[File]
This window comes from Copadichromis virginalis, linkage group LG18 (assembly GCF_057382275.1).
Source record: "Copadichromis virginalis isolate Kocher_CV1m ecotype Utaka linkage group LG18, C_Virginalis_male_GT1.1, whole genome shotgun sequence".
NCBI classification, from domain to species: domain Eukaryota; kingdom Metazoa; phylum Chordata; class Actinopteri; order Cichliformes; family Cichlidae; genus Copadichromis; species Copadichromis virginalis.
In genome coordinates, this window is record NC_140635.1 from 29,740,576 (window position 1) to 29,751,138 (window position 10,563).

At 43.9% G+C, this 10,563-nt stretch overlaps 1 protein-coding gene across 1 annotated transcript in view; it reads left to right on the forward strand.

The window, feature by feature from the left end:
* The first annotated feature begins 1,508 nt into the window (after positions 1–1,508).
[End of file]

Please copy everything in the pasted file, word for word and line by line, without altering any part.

This window comes from Copadichromis virginalis, linkage group LG18 (assembly GCF_057382275.1).
Source record: "Copadichromis virginalis isolate Kocher_CV1m ecotype Utaka linkage group LG18, C_Virginalis_male_GT1.1, whole genome shotgun sequence".
NCBI classification, from domain to species: domain Eukaryota; kingdom Metazoa; phylum Chordata; class Actinopteri; order Cichliformes; family Cichlidae; genus Copadichromis; species Copadichromis virginalis.
In genome coordinates, this window is record NC_140635.1 from 29,740,576 (window position 1) to 29,751,138 (window position 10,563).

At 43.9% G+C, this 10,563-nt stretch overlaps 1 protein-coding gene across 1 annotated transcript in view; it reads left to right on the forward strand.

The window, feature by feature from the left end:
* The first annotated feature begins 1,508 nt into the window (after positions 1–1,508).